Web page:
The Child Who reading guide

Author Simon Lelic explains how he came to write The Child Who, and shares questions about the book for reading groups to discuss.

Author Simon Lelic explains how he came to write The Child Who, and shares questions about the book for reading groups to discuss.

In November 1993, Jon Venables and Robert Thompson were convicted of the murder of James Bulger. They were ten years old when they committed the crime; eleven by the time of the trial. Seventeen years later, after both boys (now men) had served their sentences, Jon Venables was returned to prison on charges you can’t have failed to read about in the national press.

It was during this more recent furore that I decided to write The Child Who. Specifically, it was as I listened to a man named Laurence Lee being interviewed on Radio 4’s PM programme. Lee was Venables’s solicitor during the Bulger trial. He had no professional involvement in the 2010 case against Venables. At the time of the interview, I’m not sure the details of the charges were even publically known. But what was clear from Lee’s tone – which struck me as considered, weary and, above all, upset – was how emotionally engaged with Venables’s fate he remained.

Lee knew Venables. When Venables was ten, it had been Lee’s job to gain the boy’s trust; to spend hours, as I later discovered, playing computer games and darts matches with him in an effort to get him to open up. I’ve never spoken to Lee, I feel I must stress. I deliberately decided, as I wrote the book, not to try and contact him. But what became obvious to me as I listened to Lee being interviewed was that his life, from the moment he first encountered Venables, was irrevocably changed. And for all the countless column inches that his former client’s crimes have inspired, few have had the opportunity Lee has had to examine and understand what really went wrong.

There are no definitive answers to this question, of course. But what infuriated me as I started my research into the Bulger case, the Mary Bell trial and other similar cases, was how reluctant so many people seemed to be, in more general terms, even to ask it. I began to get a sense of why Lee, on the radio, had sounded so weary. It was after five; maybe he’d simply had a long day. But maybe, too, he was tired of the sensationalism, the puddle-deep journalism that seeks to answer, in rapid-fire bullet points, ‘WHY KIDS KILL!’.

And worse: since the Bulger trial, we (at least in England) seem to have gone backwards. At the time Venables and Thompson were put on trial, the courts were still obliged to consider whether a child aged fourteen or under was able to tell right from wrong (yes, was the answer in the cases of Venables and Thompson). Today in England, this is a done deal. If you’re ten (in Scotland it’s twelve, up recently from eight), you’re legally responsible. You’re not old enough to smoke, to have sex, to get a tattoo: the assumption is that the decision would be emotionally beyond you. But if you break the law, you know exactly what you’re doing.

This is the main reason The Child Who is set when it is. There is a back story, of course (Daniel’s story; the bulk of the book), as well as a contemporary strand, but for all my research about the Bulger case in particular, I wanted events in the novel to take place at a time existing legislation applied. The book is about Leo Curtice and his family – about the effects of Leo’s involvement in such a high-profile and emotionally engaging case – but it is also about his perspective of the law. He is forced to consider, virtually for the first time in his career, how things could be done differently. How, for all our sakes, they could be made better.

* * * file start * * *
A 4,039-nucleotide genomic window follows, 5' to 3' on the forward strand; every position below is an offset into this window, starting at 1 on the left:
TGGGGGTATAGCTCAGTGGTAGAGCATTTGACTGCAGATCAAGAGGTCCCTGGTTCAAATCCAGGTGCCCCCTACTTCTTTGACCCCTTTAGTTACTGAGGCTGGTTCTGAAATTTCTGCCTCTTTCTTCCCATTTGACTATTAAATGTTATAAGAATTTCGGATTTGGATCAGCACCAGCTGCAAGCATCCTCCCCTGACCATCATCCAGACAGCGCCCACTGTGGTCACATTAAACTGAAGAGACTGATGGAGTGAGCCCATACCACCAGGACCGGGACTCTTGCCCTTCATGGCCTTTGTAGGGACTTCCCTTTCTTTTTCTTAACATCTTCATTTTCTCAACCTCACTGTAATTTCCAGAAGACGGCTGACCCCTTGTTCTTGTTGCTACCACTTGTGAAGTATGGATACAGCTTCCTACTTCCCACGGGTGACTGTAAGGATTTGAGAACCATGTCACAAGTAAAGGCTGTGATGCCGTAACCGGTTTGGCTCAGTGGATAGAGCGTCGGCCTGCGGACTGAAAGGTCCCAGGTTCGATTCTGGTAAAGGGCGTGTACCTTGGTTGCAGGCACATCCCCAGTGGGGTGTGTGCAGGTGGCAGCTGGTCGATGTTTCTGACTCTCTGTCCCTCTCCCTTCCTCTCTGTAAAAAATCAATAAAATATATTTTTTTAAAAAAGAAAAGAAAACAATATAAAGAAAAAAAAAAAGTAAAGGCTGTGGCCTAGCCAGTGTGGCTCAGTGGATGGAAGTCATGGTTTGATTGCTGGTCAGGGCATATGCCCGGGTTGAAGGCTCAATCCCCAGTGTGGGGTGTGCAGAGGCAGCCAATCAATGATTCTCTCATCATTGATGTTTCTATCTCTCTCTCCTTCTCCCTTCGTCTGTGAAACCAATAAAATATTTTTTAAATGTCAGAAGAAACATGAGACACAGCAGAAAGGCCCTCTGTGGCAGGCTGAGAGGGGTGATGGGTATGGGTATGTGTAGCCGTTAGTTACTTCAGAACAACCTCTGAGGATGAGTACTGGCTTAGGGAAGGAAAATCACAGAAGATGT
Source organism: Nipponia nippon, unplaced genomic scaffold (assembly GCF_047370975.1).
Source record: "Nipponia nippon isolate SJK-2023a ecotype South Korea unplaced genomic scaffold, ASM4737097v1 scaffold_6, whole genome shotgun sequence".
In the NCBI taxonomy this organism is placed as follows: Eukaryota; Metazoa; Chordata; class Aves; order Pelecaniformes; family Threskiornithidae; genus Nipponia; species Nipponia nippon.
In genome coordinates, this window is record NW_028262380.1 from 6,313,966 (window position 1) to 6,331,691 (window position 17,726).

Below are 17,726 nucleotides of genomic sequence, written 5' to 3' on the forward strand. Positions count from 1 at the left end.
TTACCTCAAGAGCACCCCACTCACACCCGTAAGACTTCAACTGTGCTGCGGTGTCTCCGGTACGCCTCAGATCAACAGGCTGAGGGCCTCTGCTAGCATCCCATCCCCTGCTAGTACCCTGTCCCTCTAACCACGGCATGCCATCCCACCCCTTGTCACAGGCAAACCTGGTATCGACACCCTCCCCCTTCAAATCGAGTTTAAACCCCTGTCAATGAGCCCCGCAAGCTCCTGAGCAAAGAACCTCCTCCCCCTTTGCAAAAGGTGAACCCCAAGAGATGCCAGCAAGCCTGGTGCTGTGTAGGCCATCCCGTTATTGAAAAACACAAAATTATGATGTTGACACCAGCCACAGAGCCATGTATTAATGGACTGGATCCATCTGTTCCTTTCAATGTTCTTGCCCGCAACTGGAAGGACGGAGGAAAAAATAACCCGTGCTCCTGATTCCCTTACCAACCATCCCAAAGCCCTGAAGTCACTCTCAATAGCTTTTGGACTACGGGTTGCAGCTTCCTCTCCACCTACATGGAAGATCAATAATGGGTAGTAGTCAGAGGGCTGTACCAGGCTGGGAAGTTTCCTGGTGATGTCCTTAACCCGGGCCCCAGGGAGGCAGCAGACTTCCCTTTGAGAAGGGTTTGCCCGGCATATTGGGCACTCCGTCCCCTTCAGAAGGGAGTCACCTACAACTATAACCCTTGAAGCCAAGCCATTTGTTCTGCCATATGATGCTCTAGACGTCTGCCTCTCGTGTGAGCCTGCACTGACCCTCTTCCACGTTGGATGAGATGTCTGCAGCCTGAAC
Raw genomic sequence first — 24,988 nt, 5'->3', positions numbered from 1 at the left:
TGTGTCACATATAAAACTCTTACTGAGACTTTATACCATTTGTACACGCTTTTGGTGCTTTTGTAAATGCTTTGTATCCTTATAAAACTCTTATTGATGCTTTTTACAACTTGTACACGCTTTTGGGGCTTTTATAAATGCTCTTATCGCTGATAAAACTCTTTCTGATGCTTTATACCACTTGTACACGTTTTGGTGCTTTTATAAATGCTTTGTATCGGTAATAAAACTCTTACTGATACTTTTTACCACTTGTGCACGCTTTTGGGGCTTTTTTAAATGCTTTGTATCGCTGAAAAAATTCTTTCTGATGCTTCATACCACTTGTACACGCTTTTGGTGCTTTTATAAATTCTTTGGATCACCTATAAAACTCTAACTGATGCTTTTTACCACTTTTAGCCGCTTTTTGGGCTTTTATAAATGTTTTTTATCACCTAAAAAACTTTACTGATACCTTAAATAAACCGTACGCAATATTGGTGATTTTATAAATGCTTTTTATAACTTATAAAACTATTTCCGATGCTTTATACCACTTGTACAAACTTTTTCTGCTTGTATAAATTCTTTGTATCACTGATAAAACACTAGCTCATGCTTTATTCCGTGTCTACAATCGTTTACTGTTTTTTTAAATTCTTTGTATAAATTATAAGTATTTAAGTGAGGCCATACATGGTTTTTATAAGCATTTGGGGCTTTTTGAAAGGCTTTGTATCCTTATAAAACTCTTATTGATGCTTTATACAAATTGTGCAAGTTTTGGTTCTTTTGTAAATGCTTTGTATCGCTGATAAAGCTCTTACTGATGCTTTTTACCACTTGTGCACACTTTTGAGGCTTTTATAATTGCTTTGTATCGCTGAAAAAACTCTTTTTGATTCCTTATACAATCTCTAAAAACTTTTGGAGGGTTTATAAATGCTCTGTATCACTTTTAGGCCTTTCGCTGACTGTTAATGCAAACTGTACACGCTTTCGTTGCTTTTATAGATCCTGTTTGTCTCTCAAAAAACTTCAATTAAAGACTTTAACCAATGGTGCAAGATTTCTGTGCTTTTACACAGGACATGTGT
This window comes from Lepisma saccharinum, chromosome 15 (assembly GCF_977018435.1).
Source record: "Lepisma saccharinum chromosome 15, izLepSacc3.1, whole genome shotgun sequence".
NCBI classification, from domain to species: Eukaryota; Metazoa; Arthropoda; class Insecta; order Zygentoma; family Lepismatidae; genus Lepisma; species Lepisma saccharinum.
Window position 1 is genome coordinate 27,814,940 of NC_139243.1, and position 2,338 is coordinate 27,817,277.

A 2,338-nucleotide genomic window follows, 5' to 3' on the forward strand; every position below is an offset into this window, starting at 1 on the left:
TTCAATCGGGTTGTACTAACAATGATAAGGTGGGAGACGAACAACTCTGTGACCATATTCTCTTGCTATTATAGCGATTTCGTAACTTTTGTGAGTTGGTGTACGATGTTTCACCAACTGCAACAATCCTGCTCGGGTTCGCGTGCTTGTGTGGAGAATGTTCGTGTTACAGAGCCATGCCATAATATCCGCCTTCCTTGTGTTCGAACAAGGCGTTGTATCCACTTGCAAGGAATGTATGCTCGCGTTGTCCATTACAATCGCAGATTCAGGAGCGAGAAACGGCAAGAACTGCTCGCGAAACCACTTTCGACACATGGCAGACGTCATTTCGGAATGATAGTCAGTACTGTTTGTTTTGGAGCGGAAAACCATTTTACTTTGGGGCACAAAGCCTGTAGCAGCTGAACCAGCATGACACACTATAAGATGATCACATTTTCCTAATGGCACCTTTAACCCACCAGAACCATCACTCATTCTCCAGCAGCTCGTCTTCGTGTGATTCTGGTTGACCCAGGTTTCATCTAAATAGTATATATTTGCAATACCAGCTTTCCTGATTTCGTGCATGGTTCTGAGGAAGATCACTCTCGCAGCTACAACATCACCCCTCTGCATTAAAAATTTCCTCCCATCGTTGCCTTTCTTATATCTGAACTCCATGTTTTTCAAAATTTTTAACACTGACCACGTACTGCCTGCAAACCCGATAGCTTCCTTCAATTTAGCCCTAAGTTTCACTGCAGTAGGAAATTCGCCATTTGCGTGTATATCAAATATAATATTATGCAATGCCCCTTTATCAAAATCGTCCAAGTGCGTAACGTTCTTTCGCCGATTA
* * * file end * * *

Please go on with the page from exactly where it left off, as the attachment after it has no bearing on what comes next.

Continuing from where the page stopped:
Questions for discussion:

1. After Leo’s first meeting with Daniel Blake, he describes his client to his colleagues as looking ‘[just] like a scared little boy’. Why do you think this provokes such a scathing reaction, even before Daniel has been convicted of a crime?

2. Leo is warned by his boss that the Daniel Blake case will be ‘like nothing you have experienced before’. Why is Leo so quick to dismiss Howard’s concerns? Is he being naive? Reckless? Or realistic that the public will realise he is not necessarily ‘on Daniel Blake’s side’?

3. With increasing intensity, Megan asks Leo to give up the case. Is she entitled to ask? Is Leo entitled to refuse?

4. What is your reaction to Daniel’s experiences at school, as recounted to Leo by Daniel’s former head teacher? Where do you think the responsibility for Daniel’s failure to integrate at school lies?

5. In his dealings with Daniel, does Leo overstep his professional responsibilities? Does he neglect his personal ones? How much sympathy do you have for him in his attempt to balance the two?

6. Leo tells Daniel, ‘I think, if you plead guilty, you’d be taking on more than you deserve to. I think you’d be letting the rest of us off the hook.’ What does he mean by this? Is he right?

7. Does Leo miss any signs that Ellie’s troubles are more serious than he has assumed? How would you, in his position, have reacted to the evidence of her distress differently?

8. In spite of his actions, is Vincent Blake a good man? Would you say he is motivated by selfish or selfless concerns?

9. Who, ultimately, is to blame for Daniel’s crime? Do you feel, as Leo seems to, that Daniel Blake should be considered a victim too? Who else in the book, other than Felicity, might also be considered a victim?

10. Restorative/reparative justice is an approach to justice that focuses on the needs of the victims, the offender and the wider community, typically involving dialogue between the parties involved. Around the time of the James Bulger case in England, for example, there was a similar case in Norway. The young offenders, rather than being prosecuted, remained in their community and were treated with compassion and counselling. Would such an approach work in the UK? Should it be tried?